Discussing those experiencing homelessness is starting to become a monthly activity with Community Board 8 — this time with Charles Moerdler’s land use committee having a go at the city’s proposed men’s shelter at 6661 Broadway.
The only difference between Moerdler’s committee and Omar Murray’s health and hospitals committee — which discussed details about the shelter in its October meeting —was that it took place without a single representative from the city’s social services department, or the nonprofit agency tasked with running the shelter once it’s built: the African American Planning Commission Inc.
City officials were invited, Moerdler said, but simply declined to attend. ,“I had intended originally to put up an empty chair so that the people could see it. There were those who thought I ought to put up an empty suit.”
Others were not as amused by the city’s absence, expressing as much during the meeting’s public comments.
“Non-attendance is inexcusable,” said Rosemary Ginty, the board’s most recent past chair. “This is an important issue for this community, and for the agency not to show up is inexcusable.”
CB8 current chair, Laura Spalter, said the agency sent their regrets for not attending Moerdler’s meeting, but promised to attend a future land use committee hearing For now, however, those officials said they had nothing new to share with the board about 6661 Broadway — expected to house as many as 130 single men.
Murray, who had a chance to interact with city officials in his health and hospitals committee meeting last month, said the city skipping land use was short-sighted, especially since Moerdler’s committee “is different” from his.
“They should have at least come tonight to talk to the community and hear what the community has to say,” Murray said. “They are stonewalling us.”
Moerdler had hoped to take a deep dive into exactly what kind of physical facility the city had planned for that small stretch of Broadway just south of the Yonkers city line. Murray’s committee focused on safety and security, but Moerdler’s was all about the dirt, bricks and mortar, as well as how construction of the shelter would be financed.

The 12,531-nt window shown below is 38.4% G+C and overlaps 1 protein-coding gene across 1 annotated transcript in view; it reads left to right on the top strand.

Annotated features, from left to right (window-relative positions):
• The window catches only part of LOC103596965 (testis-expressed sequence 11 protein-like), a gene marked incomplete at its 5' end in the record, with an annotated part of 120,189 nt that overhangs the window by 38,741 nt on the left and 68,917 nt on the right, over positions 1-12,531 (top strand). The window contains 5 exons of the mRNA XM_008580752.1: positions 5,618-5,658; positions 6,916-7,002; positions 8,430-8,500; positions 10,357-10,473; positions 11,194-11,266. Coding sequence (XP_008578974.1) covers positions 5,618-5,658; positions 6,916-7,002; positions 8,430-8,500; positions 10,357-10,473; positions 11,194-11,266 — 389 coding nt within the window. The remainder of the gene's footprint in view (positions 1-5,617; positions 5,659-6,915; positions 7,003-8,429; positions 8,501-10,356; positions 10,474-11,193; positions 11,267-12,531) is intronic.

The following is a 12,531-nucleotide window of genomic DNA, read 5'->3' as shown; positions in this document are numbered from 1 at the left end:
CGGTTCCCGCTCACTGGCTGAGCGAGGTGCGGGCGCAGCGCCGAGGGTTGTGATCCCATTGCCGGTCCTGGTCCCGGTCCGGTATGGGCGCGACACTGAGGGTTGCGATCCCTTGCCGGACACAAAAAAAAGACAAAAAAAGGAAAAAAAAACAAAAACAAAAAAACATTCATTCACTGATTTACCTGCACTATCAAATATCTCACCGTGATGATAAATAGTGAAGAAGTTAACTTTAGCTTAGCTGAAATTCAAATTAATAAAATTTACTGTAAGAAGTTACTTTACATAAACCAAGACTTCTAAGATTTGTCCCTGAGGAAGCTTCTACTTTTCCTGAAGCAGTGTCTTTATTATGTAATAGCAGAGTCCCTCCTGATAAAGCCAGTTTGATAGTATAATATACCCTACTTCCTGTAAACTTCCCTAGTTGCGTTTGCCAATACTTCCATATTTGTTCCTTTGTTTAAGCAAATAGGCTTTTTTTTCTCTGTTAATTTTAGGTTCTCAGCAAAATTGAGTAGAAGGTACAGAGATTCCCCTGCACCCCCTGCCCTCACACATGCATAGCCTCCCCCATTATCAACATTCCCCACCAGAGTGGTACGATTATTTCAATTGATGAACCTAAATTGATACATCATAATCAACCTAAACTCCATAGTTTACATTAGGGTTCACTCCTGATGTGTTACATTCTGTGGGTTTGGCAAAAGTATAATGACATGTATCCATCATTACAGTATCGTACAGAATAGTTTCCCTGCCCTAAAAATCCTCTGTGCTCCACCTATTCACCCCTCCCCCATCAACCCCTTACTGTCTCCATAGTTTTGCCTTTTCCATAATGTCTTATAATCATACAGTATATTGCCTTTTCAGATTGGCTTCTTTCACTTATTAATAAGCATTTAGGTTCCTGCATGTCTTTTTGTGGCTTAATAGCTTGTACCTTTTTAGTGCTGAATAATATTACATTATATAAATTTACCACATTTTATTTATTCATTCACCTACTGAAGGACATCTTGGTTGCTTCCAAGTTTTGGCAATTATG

Assemblyman Jeffrey Dinowitz visited the area where the city wants to build the shelter — Spencer Terrace — and says he wasn’t impressed. Or convinced.
“That does not look like a smart place to do major construction to me, Dinowitz said.
“And I really think that that in and of itself is an issue, which has to be very extensively looked into before anything can ever be done at the site. We don’t need a repeat of what happened on Riverdale Avenue 20 years ago.”
What happened was the collapse of the stone retaining wall that stretches up the hill along Riverdale Avenue from West 231st Street after a developer reportedly attempted to construct a building on Irwin Avenue, which sits at the foot of a hill.
“My comment at the time was, ‘Boy, they’re getting awfully close to that retaining wall,’” Dinowitz said.
While no one died or was seriously injured in that incident, it took nearly three years for that stretch of Riverdale Avenue to be fully repaired and restored.
Eli Evary, who lives along West 262nd Street not far from the proposed Broadway shelter, is concerned façade construction could threaten the structural integrity of his two-family home, which sits next to bedrock developers may seek to remove.
If the city did that, Evary said, it would mean the shelter would sit directly upon his property.
“If they excavate the rock, the foundation will be gone and eight houses will collapse,” Evary said. “I mean, you’d have to have an extensive engineering study (done), because we already have a problem.”
Evary wasn’t the only one with those concerns. Leslie Hogan, who sits on the board for a co-op at 6485 and 6495 Broadway, talked about how much she believed the shelter’s location could stretch capacity limits on the city’s sewage system in North Riverdale.
“Nothing can be built on Broadway north of Mosholu Avenue because of the infrastructure of the sewer system on Broadway,” Hogan said, adding that those issues become exacerbated because of Broadway’s downward slope from Carroll Avenue in Yonkers.
According to Hogan, the city’s sewer system was laid down between 1850 and 1902 as a reaction to cholera epidemics in the area — caused by the inadequate disposal of human waste and other runoff sediments.
“The sewer system on Broadway built during that time lacks the infrastructure to correlate with adding one more toilet, one more tub, one more faucet on Broadway,” she said.
Hogan, who has lived in the area for nearly a half-century, also pointed out the extensive damage the area suffered during two massive storms this past summer.
“The manhole covers on Broadway, from (West) 260th Street to Mosholu Avenue, blew up and landed five feet away from the holes because of sewer pressure,” she said. “In the first-floor apartments of all five buildings from Mosholu Avenue to West 260th street, the toilets overflowed and flooded the apartments with up to one foot of raw sewer water.”
Since 1929, some 20 buildings have been developed — all with plumbing feeding into the same three-inch sewer system, Hogan said, including a dozen three-story buildings developed more than a decade ago that sit above the West 262nd.
“Such over-construction has severely overtaxed that 100-year-old infrastructure,” she said, “and is causing a health hazard to the toddlers and the senior citizens who live in the apartments that get flooded at the bottom of the Broadway hill.”
City officials hope to have the 6661 Broadway shelter up and running by 2023.